Dad's silver Lancaster model

The escape routes started moving again and so it was arranged for Dad to go to a certain house in Brussels.   This time his luck ran out.   There was no one at home, and a neighbour suggested he go to the local cafe to wait.  That neighbour was a French traitor.   The Gestapo came to the cafe and took Dad prisoner.  He was put in St Gilles prison, now run by the Nazis.  It was populated with other allied airmen, common criminals and deserters from the German army.  None of the prisoners were treated in accordance with the Geneva Convention.

There was a gruesome routine in this prison.  Every morning a shot rang out.  That shot signalled the execution of another prisoner.  Perhaps it was the Nazis idea of a wake up call.  Dad was there for three months.  That three months had two lifelong effects: Nightmares and dental problems caused by malnutrition.

By that time the allied advance into Europe was starting to press the Germans, so they decided to transport their prisoners back to the fatherland.  A train going to Germany had a mail wagon attached to hold the prisoners.  Before it could get far, however, the Dutch resistance attacked the train and while the German guards were busy warding off the attack, Dad and the other prisoners managed to pull up some floor boards and escape from the wagon.  It wasn’t too difficult to make contact with the advancing allied army and get a return to England.

A final telegram from Nana to my Aunt, four months after the first one.


Though he didn’t need to, and it must have distressed his parents, Dad continued with flying – now as a Flight Lieutenant – and formed a new crew, but fortunately the war was over before he needed to fly another combat mission.

Kevin, crew and Lancaster


It was only a span of a few years but a generation was defined in those years.  What intrigues me most is the presence of a spirit in some people that will not bend to evil, while yet similar people in similar circumstances will.  The shepherd who would have given Dad to the Nazis, while the peat diggers helped him.  The people of the resistance on the one hand, and the collaborators on the other.  In ordinary times one would have been hard pressed to tell them apart.

Johannes Meewis

This is a picture of Johannes Meewis, the Dutch underground leader.  He went by the codename of Carl.  After the war he was honoured by both the British and American governments for the help he gave to downed airmen, such as Dad.  We have a copy of the citation from President Eisenhower.  Tragically, his health suffered terribly from the stress and sadness of these times, and he died in 1947.   He was a hero of the highest order.  There were many brave men and women amoungst his colleagues – the “helpers”.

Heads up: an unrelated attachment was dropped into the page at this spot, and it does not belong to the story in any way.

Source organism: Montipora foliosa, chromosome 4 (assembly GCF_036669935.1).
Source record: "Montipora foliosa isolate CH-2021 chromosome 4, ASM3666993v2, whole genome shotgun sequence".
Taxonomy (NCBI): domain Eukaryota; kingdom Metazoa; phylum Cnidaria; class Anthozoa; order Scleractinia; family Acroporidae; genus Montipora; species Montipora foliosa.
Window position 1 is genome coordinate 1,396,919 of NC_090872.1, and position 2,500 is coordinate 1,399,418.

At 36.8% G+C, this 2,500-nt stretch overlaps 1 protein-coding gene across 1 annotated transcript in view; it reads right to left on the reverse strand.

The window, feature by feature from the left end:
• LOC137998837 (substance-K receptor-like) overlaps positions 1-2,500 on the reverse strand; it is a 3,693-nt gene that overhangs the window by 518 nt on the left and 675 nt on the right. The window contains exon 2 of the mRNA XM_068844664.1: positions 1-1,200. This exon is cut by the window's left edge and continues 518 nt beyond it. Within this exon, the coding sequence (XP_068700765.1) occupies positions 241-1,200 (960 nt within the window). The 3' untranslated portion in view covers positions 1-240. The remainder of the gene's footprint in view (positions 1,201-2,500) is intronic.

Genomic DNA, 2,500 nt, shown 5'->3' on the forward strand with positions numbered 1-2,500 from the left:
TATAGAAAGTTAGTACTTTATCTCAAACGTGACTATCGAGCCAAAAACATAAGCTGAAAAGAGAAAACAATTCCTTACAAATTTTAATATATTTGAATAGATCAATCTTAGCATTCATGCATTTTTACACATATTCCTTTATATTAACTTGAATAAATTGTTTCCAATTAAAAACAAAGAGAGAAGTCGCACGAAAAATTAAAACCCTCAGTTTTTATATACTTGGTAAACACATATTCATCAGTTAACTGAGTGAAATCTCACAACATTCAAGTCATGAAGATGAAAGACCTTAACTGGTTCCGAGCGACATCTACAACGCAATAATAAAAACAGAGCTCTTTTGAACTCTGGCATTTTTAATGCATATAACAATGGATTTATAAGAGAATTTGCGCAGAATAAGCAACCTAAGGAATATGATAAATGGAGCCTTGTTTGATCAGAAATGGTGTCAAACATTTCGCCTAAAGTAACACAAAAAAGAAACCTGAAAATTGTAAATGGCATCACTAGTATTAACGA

Dad knew none of the real names of the Dutch helpers, nor was he told any addresses, for obvious security reasons.  But those helpers knew Dad’s real name and some knew he was from Australia.  They heard when he was captured by the Gestapo and, hearing nothing more, feared the worst.  But they didn’t forget.

Jan Janssen moved to the Dutch East Indies after the war.  He happened to hear a program on Radio Australia about the trials of downed aircrew in Europe, in which Kevin’s name was mentioned, so he wrote to the station seeking to get a contact address.  We have the letter sent by Radio Australia.  Anneke and others from the Dutch underground obtained Dad’s address through the Red Cross.  One of the peat diggers got in contact, as did the father of one of the other helpers.

Perhaps not too surprisingly, until she found Dad’s actual address in 1988, Anneke was under the impression that he was an American, and even tried advertising in the American Air Force magazine (we have a copy of the advert).  When I found this out I was reminded of one of Dad’s stories from his trip by train across the US (on the way to England).  After talking with a couple of girls in California, who had asked where they were from, Dad heard one note to the other “They speak English well, don’t they?”.

Have a look at the top photo again.  Soon after this was taken Anneke saw twelve of her friends rounded up and shot by the Gestapo, in one day.  She still has nightmares about those times.  When she came to Australia as a guest of the Royal Escaping Society (courtesy of KLM) she stayed at our house for a while and she and Dad stayed up all night talking over those times.  Perhaps it was for the best, but Dad was terribly shaken by the retelling of those experiences.

I will finish with an English translation of a poem that Anneke wrote about “Kevin Mac Swaney, American Pilot” – as she thought at the time – a few years after the war, not knowing whether he had survived or not:

“You were the warm sunshine
Which came through the window
The wind which sung through the trees
A song that could only be short.

You were the tender night music
The sky full of stars
The white moonlight on the ground
A melody full of romance.

Your mouth your laughter your eyes
So clear as the sparkling water
You could drink without worry
An arm around my shoulder.

Autum on the silent beach
A wave that broke against the rocks
Your soft voice that speaks of love
Two white shells on the sand.

Love unsuspected
You were the yellow flower field
The summer that quickly ends
And spreads into Autumn nights.

You were my happiness in sorrow
My underground love song.”